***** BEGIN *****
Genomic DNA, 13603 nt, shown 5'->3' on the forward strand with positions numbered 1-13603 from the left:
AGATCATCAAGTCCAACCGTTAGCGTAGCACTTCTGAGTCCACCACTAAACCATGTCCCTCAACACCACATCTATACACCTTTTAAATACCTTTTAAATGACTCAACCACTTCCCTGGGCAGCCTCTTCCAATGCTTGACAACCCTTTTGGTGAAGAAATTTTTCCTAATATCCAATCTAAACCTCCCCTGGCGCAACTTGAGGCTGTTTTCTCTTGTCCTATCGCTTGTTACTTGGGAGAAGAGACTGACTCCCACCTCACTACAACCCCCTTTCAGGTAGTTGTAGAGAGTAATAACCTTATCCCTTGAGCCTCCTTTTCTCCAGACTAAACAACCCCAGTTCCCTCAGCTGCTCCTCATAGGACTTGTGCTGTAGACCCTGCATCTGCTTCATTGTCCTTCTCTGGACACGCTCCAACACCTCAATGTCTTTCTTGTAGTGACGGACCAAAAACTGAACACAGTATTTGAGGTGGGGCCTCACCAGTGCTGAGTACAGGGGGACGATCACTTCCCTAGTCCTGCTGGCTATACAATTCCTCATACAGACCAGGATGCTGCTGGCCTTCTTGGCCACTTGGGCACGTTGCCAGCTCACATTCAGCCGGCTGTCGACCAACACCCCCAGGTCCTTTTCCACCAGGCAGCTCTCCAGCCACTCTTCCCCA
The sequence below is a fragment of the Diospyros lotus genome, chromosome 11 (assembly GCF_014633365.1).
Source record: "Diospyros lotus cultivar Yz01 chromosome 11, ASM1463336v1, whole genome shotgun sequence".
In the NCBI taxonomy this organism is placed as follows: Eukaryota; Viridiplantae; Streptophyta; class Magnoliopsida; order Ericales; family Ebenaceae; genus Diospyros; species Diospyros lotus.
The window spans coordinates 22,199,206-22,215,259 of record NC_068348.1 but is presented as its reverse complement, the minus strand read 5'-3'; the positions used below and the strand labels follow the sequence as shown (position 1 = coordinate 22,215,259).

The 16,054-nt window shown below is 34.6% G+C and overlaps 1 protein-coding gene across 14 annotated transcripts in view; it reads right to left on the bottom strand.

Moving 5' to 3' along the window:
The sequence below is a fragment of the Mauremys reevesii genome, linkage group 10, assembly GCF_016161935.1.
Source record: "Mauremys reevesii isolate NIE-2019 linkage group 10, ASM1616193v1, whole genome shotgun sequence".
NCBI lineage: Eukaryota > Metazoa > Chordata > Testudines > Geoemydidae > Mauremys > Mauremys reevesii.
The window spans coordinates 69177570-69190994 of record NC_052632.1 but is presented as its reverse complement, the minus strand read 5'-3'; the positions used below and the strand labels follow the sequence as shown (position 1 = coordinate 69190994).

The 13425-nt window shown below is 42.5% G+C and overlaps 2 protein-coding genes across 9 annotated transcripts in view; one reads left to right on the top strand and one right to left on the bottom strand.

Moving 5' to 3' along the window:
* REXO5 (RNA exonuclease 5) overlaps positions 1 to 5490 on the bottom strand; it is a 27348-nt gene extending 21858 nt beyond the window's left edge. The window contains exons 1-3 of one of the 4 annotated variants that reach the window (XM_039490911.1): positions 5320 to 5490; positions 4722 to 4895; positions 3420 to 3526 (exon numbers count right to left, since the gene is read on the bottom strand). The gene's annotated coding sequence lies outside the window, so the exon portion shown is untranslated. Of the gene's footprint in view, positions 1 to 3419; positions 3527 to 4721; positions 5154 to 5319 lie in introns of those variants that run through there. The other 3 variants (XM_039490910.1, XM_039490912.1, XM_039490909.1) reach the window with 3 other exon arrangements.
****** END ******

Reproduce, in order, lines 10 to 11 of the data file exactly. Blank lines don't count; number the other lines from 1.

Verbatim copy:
Source record: "Mauremys reevesii isolate NIE-2019 linkage group 10, ASM1616193v1, whole genome shotgun sequence".
NCBI lineage: Eukaryota > Metazoa > Chordata > Testudines > Geoemydidae > Mauremys > Mauremys reevesii.